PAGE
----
Monday, November 1, 2010

Lennon, Kerouac, and Dad

John Lennon would have been 70 years old on Oct 9, 2010. Many expressed their surprise at this fact; they knew the date of his birth, but somehow couldn't readily accept that he would now be a senior.

I was surprised by people's surprise. For those of us who watched the Beatles' first appearance on Ed Sullivan, or felt smug when parents disapproved of the too long hair, or spent the entire sum of their birthday money on some of the Fab Four's records -  we have only to look in the mirror to get an idea, within a decade or so, anyway, of John's advancing age.

Then there are Paul and Ringo. It's not so much of a stretch to look at Paul and Ringo and imagine how John would look. George would have been 67 on his last birthday. No, I wasn't surprised at all, perhaps amazed that so much time had gone by in a flash, but not surprised by the age.

But Jack Kerouac is a different story. Kerouac died in 1969, at the age of 47. Bad boy and literary icon, he was frozen in time for me - Beatnik idol to future hippies, forever on the road, drinking and carousing, writing and experiencing.

Because he died just after I became a fan, he was more symbol than idol. Kerouac and his escapades, his road, were not part of my lived experience in the way the Beatles were.

Part of that difference was surely that between music and literature; never did anyone read Kerouac's work daily to millions in the way that disc jockeys played Beatles' music. And Kerouac's road was not the hippie road. Kerouac's road still had hobos and more than a touch of the depression era about it.

For the longest time, I admired Jack Kerouac's writing, the Beats' take on the world, never really thinking about context.

Then when my father turned 88 this summer, the math clicked into place. Jack Kerouac and my father were born in the same year; in fact, Kerouac would be older than my dad by a few months. As much as my father is my hero, he is not my idol for rebellion and bad behaviour, for being a proto-hippie, Beat poet/novelist, benzedrine-taking experimenter with prose.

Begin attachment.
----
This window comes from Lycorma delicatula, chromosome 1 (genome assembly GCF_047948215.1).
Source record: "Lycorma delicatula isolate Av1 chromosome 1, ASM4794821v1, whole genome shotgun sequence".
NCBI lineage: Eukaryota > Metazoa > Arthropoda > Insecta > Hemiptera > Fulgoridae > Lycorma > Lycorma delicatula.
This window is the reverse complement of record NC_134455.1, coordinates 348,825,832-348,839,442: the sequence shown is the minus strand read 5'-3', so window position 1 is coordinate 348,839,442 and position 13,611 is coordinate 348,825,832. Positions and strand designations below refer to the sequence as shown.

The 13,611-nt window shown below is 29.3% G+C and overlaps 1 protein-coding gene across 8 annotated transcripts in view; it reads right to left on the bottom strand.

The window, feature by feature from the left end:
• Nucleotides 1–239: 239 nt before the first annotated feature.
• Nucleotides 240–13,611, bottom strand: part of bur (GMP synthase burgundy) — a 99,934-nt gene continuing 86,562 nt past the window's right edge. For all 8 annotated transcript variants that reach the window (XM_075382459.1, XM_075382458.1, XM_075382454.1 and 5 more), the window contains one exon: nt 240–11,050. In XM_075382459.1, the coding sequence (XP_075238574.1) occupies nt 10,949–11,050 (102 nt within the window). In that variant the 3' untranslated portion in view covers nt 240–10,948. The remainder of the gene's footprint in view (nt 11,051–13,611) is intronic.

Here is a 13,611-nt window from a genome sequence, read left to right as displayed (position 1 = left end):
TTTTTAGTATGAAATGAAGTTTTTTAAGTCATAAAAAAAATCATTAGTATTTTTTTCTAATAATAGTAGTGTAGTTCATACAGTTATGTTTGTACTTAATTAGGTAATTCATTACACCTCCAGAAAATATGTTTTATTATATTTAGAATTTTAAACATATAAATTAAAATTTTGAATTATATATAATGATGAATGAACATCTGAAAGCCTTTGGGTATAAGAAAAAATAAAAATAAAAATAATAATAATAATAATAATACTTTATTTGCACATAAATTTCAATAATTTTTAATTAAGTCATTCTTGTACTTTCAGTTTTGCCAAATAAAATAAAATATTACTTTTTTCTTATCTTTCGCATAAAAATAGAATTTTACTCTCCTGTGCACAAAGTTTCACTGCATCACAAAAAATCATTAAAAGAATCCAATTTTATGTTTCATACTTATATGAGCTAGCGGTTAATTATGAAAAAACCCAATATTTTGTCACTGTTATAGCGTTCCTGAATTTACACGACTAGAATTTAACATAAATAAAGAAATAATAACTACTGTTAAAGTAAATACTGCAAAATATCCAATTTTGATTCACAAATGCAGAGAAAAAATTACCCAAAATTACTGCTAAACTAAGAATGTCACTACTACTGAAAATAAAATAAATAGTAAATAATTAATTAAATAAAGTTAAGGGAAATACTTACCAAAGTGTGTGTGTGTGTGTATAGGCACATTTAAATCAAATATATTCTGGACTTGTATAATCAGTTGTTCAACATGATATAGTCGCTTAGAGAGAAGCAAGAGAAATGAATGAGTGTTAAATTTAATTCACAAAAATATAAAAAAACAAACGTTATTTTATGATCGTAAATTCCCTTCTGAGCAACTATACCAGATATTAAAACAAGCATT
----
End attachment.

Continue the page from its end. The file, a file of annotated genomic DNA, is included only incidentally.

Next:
When Kerouac was listening to Ginsberg reading at the famous Six Gallery, I was listening to my dad read to me. My early listening probably led to my love of Kerouac and all things literary.


So, when someone my age expresses surprise at how old John Lennon would be, I would like to suggest looking in the mirror. When anything makes me realize that Jack Kerouac would be older than my dad, though, I am and will stay, in shock.

18 comments:

cooper said...

I grew up learning about the beat poets and the Beatles, not with them. I always wonder how it would be to have been around at the time.

Judie said...

I am only slightly younger than John Lennon, but I actually forget sometimes that I am as old as I am. When an icon dies, time comes to a standstill for the fans. They still see him as young and vibrant.
I know full well that I am not young and vibrant, but I will still attempt to do the things I did when I was younger. Oh, with the exception of painting until 4 in the morning. I can't do that any more!

ChrisJ said...

cooper,
I'm a bit young for the Beats, but it was exciting when the Beatles more or less started the British invasion.

ChrisJ said...

Judie,

I forget, too, until I try to stay up late!

lifeshighway said...

I would have to admit that I am extremely surprised that John would have been 70.